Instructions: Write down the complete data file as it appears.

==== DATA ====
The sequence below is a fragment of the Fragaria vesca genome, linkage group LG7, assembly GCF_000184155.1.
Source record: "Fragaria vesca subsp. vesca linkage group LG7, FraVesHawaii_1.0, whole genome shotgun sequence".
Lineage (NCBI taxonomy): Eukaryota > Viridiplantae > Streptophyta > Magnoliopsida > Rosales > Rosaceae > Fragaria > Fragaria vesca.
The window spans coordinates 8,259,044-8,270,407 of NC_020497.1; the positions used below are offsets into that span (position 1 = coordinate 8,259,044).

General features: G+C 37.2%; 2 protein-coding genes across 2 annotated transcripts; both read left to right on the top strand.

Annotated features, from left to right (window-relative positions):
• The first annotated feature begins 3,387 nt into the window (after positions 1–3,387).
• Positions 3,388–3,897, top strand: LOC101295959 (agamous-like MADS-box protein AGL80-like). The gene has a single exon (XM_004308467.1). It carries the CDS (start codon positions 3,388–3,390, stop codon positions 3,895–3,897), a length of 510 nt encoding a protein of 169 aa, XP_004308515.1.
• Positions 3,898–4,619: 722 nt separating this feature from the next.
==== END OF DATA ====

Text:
The sequence below is a fragment of the Fragaria vesca genome, linkage group LG7, assembly GCF_000184155.1.
Source record: "Fragaria vesca subsp. vesca linkage group LG7, FraVesHawaii_1.0, whole genome shotgun sequence".
Lineage (NCBI taxonomy): Eukaryota > Viridiplantae > Streptophyta > Magnoliopsida > Rosales > Rosaceae > Fragaria > Fragaria vesca.
The window spans coordinates 8,259,044-8,270,407 of NC_020497.1; the positions used below are offsets into that span (position 1 = coordinate 8,259,044).

General features: G+C 37.2%; 2 protein-coding genes across 2 annotated transcripts; both read left to right on the top strand.

Annotated features, from left to right (window-relative positions):
• The first annotated feature begins 3,387 nt into the window (after positions 1–3,387).
• Positions 3,388–3,897, top strand: LOC101295959 (agamous-like MADS-box protein AGL80-like). The gene has a single exon (XM_004308467.1). It carries the CDS (start codon positions 3,388–3,390, stop codon positions 3,895–3,897), a length of 510 nt encoding a protein of 169 aa, XP_004308515.1.
• Positions 3,898–4,619: 722 nt separating this feature from the next.